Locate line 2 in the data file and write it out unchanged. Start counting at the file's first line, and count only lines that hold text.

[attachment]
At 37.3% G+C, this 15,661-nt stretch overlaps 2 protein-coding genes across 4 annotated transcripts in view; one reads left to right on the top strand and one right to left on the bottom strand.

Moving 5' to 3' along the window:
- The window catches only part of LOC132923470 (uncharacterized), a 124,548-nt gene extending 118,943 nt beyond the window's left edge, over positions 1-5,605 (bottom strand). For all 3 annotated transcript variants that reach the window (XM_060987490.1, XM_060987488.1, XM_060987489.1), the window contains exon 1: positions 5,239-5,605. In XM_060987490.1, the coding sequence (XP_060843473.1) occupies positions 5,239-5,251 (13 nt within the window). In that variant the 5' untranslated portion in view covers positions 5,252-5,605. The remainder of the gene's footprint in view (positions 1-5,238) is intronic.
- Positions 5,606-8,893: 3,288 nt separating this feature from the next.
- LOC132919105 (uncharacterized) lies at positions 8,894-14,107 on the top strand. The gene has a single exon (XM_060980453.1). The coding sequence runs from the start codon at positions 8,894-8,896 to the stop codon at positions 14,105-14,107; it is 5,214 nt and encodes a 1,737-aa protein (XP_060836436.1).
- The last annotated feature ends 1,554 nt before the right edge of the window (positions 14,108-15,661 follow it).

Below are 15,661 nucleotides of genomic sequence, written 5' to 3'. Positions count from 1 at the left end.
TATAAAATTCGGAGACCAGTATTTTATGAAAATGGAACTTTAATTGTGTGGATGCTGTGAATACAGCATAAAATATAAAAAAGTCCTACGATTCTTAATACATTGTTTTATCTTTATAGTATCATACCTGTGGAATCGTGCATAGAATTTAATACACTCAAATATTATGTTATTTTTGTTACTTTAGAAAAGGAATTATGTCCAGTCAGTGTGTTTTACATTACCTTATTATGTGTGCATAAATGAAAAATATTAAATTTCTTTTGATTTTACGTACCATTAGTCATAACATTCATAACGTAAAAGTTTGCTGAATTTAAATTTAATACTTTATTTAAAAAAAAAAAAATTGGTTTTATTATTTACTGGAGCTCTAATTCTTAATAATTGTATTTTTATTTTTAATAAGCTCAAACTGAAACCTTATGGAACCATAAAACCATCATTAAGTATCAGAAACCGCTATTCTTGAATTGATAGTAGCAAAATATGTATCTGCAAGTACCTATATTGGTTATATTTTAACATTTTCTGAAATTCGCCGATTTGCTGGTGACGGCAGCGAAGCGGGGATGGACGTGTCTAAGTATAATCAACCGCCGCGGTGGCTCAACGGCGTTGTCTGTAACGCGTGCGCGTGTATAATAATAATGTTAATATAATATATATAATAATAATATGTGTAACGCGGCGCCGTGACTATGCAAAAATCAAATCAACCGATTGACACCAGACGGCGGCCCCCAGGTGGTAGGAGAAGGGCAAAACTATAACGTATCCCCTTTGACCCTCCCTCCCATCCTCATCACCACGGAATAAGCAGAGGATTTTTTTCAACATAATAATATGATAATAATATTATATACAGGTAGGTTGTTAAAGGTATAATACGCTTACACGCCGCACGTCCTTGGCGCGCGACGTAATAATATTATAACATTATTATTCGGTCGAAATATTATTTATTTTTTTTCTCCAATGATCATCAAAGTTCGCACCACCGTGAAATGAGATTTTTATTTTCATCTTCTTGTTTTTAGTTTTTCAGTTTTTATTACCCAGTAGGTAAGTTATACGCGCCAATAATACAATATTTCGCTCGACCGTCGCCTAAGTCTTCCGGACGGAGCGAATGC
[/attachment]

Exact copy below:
Moving 5' to 3' along the window: